Experimental allergic encephalitis is an autoimmune disease of the central nervous system mediated by T cells specific for myelin antigens. The role of myelin basic protein as the antigen responsible for the induction of experimental allergic encephalitis is well established, but the events leading to myelin destruction in PE are not clear.25 A vaccinia virus kinase can phosphorylate myelin basic protein in the myelin membrane in vitro, producing phosphorylated peptides that are different from the peptides phosphorylated by the endogenous myelin protein kinase. The phosphate residues of myelin basic protein that were introduced by the viral kinase may change the immunogenicity of host proteins, resulting in demyelination.26
There is evidence that a neurotropic strain of vaccinia virus (strain WR) is able to elicit an immunologic reaction that appears to be directed toward the myelin-oligodendrocyte compartment. Mice injected with WR develop a high titer of antimyelin and antigalactocerebroside (a cell surface marker for oligodendrocytes) antibodies.27 In addition, WR encodes a 43-kDa glycoprotein that is secreted from infected cells early in infection and is able to inhibit interferon from a wide range of species and increase the virulence of the virus.28
Several neurological syndromes have been described in association with the smallpox vaccine. Symptoms of headache, fever, mild photophobia, and nuchal rigidity have developed between 5 and 7 days after vaccination concomitantly with the vaccine viremia. Febrile convulsions occurred in young children during the febrile response to vaccination. The seizures fulfilled the definition of febrile convulsions of childhood.29 Beginning 1 week after vaccination, infants and children younger than 2 years old had a brief period of irritability followed by a generalized, prolonged seizure, which resulted in coma. In most children, recovery was rapid and complete, with total return of function within 24 to 48 hours, but some children died.29,30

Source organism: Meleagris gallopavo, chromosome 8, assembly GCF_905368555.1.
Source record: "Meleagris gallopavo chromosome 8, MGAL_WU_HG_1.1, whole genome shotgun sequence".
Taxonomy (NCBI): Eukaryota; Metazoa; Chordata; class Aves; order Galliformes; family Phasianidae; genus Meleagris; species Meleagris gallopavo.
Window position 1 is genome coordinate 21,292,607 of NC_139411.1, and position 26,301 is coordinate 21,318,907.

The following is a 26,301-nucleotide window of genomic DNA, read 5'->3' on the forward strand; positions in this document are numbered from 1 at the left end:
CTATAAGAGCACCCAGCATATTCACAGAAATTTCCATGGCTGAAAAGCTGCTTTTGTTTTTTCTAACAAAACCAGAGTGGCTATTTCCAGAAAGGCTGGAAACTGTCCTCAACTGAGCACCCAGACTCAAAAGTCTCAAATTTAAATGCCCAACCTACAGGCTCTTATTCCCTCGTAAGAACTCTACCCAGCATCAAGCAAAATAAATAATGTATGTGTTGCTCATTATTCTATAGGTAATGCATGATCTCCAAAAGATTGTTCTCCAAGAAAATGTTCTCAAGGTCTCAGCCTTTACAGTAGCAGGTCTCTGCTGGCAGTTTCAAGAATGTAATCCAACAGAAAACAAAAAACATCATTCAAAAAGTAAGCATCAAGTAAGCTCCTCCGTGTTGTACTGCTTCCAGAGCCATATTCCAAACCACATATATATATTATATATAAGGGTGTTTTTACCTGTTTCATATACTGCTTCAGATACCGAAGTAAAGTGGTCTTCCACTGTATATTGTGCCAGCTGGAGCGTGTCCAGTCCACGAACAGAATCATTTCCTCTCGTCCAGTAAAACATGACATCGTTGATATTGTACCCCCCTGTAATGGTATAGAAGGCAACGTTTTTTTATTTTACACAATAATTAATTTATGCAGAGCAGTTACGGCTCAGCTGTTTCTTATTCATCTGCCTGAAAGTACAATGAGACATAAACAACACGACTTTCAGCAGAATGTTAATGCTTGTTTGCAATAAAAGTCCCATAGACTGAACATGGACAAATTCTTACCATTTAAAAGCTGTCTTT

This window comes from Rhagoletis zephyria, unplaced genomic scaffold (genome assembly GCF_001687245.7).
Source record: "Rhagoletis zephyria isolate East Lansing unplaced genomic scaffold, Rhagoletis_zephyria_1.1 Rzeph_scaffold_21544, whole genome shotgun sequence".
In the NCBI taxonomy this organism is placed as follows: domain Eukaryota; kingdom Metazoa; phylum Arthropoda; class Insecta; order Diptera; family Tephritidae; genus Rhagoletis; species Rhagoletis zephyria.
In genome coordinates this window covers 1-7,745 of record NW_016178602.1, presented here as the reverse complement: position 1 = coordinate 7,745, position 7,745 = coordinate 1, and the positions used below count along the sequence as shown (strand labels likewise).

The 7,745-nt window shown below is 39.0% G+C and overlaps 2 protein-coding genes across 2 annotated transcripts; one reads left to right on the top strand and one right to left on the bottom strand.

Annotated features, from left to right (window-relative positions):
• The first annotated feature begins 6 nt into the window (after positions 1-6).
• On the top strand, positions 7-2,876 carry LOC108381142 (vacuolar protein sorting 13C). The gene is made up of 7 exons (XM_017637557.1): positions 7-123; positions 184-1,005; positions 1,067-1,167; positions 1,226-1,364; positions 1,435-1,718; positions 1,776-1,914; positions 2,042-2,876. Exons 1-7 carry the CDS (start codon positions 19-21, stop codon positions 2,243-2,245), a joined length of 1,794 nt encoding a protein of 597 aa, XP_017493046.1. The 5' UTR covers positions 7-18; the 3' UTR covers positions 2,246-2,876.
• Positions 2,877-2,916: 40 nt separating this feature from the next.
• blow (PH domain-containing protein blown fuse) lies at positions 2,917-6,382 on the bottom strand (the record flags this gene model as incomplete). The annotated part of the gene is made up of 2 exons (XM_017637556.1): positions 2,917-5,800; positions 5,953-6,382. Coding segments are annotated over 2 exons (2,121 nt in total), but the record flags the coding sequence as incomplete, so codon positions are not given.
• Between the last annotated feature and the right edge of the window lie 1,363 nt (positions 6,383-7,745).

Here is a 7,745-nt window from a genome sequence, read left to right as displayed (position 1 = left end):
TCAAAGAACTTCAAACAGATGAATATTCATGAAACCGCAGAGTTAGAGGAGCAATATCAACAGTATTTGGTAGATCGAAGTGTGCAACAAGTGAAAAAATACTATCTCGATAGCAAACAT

The symptoms of PE developed between 8 and 15 days after vaccination. There was a progressive deterioration in the level of consciousness from irritability or lethargy to obtundation and coma in most cases. Movement disorders, tremor, ataxia, convulsions, and signs of pyramidal tract disease have been described. Spinal fluid analysis revealed a lymphocytic pleocytosis, an increased protein concentration, and a normal glucose concentration.18 Death usually occurred within 48 hours of the onset of coma. Survivors had minimal or no neurological sequelae.29
The plan before September 11, 2001, was to mitigate the possible adverse reactions to the Dryvax smallpox vaccine by developing a safer vaccine. Since September 11, there has been growing concern that smallpox will be used in a bioterrorism attack. On January 24, 2003, vaccination programs began in the United States. As the number of vaccinees increases, patients with PE may present to the emergency department.
At the present time, the only agent with proven efficacy in the prevention of PE is antivaccinia gamma globulin (AGG). The incidence of PE is significantly decreased by the administration of intravenous AGG at the time of vaccination.31-33 Antivaccinia gamma globulin is obtained from healthy individuals who have recently been vaccinated. Intravenous immunoglobulin may be similarly effective in the prevention of PE. It contains a vast array of anti-idiotypic antibodies. One of the most salient characteristics of anti-idiotypic antibodies is their ability to neutralize lymphokines, such as tumor necrosis factor and soluble intercellular adhesion molecule 1, substances involved in the pathogenesis of experimental allergic encephalitis.32 Intravenous AGG was not effective in the therapy of PE once this complication occurred.33,34 It is not known if intravenous immunoglobulin therapy would be effective.